Jamal is a victim of prejudice. He’s just sixteen, black, and a basketball player. So when he submits his literary work for an essay competition at his highbrow school, his English teacher, Professor Crawford (F.
Murray Abraham) is, quite naturally, suspicious and charges the young writer with plagiarism. Because the disciple has promised never to reveal his association with the master, he is unable to defend himself at the hearing. When Forrester finally leaves his hermetically sealed world and comes forward to take responsibility and defend Jamal, he not only saves his disciple but also gives himself one last chance at living before he succumbs to cancer. One important theme of the film is that writing is a search for self. While the disciple is able to discern the fact that he plays basketball to be accepted by the outside world, but writes to discover his own inner world, Forrester has lost himself as a result of his own literary pursuits. The one-shot Pulitzer Prize winner has not published anything since his famous work; he has been writing but not publishing.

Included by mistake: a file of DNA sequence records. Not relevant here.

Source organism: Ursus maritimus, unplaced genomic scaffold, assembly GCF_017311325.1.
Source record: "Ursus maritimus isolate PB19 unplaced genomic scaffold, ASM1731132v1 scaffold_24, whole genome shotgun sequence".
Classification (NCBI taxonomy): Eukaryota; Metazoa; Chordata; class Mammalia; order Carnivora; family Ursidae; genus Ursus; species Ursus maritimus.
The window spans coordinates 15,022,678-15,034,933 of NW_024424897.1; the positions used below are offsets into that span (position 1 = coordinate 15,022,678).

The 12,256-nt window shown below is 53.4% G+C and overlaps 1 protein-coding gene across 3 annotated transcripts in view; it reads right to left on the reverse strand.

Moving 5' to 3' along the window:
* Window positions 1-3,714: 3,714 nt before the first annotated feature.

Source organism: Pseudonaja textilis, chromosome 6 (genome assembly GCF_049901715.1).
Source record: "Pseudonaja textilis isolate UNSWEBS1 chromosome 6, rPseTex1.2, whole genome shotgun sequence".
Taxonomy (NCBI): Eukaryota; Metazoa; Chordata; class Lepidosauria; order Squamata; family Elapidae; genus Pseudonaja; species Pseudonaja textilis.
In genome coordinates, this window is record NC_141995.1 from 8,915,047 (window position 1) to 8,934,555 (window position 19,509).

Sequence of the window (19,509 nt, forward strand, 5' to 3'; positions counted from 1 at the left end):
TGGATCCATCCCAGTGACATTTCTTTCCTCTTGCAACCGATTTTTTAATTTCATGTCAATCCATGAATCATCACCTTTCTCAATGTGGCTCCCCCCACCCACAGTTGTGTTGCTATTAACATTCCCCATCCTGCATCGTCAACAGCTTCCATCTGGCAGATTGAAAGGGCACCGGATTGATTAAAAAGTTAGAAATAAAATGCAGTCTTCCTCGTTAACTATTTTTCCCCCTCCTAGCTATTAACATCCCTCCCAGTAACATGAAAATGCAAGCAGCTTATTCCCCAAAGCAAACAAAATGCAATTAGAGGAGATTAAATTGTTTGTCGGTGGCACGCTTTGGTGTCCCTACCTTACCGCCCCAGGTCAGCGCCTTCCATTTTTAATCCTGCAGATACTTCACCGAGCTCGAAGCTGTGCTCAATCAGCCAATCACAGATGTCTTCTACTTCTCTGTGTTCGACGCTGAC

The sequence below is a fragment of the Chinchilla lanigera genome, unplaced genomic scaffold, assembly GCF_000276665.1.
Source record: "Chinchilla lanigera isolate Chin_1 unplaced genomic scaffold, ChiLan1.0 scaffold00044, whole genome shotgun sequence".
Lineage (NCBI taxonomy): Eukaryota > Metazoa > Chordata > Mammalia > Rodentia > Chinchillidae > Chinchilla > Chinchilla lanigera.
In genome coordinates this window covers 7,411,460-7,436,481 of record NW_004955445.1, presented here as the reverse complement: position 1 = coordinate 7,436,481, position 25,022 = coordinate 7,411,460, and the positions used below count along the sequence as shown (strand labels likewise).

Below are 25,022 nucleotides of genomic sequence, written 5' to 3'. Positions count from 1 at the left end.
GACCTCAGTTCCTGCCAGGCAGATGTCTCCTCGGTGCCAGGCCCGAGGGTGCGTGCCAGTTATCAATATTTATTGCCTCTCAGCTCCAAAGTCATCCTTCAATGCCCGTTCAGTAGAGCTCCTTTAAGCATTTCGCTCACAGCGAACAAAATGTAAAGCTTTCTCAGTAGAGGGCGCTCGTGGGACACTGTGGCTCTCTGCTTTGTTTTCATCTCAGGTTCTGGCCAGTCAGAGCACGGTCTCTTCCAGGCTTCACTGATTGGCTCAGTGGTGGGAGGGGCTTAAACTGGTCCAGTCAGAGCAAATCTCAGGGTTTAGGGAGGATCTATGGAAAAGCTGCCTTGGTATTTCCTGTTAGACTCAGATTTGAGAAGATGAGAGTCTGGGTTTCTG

At the end of the film, he not only returns to his native Scotland to rediscover his roots and to die but also leaves a manuscript with his disciple to be published. While writing solely for oneself can be a worthy art for art’s sake concept, unless there is a reader outside of the writer, the writer can never truly discover himself. It is perhaps by influencing the reader that the writer comes closer to self-identification. Just as Forrester comes to learn that he needs a family, he comes to learn that his writing must be shared. The need to learn and the need to teach are part of an endless circle. In Finding Forrester, the fact that the hero is both basketball star and literary star highlights bias in two different worlds. It is not just Crawford who is prejudicial.
The young hero keeps his writing skill and intelligence hidden from his peers. …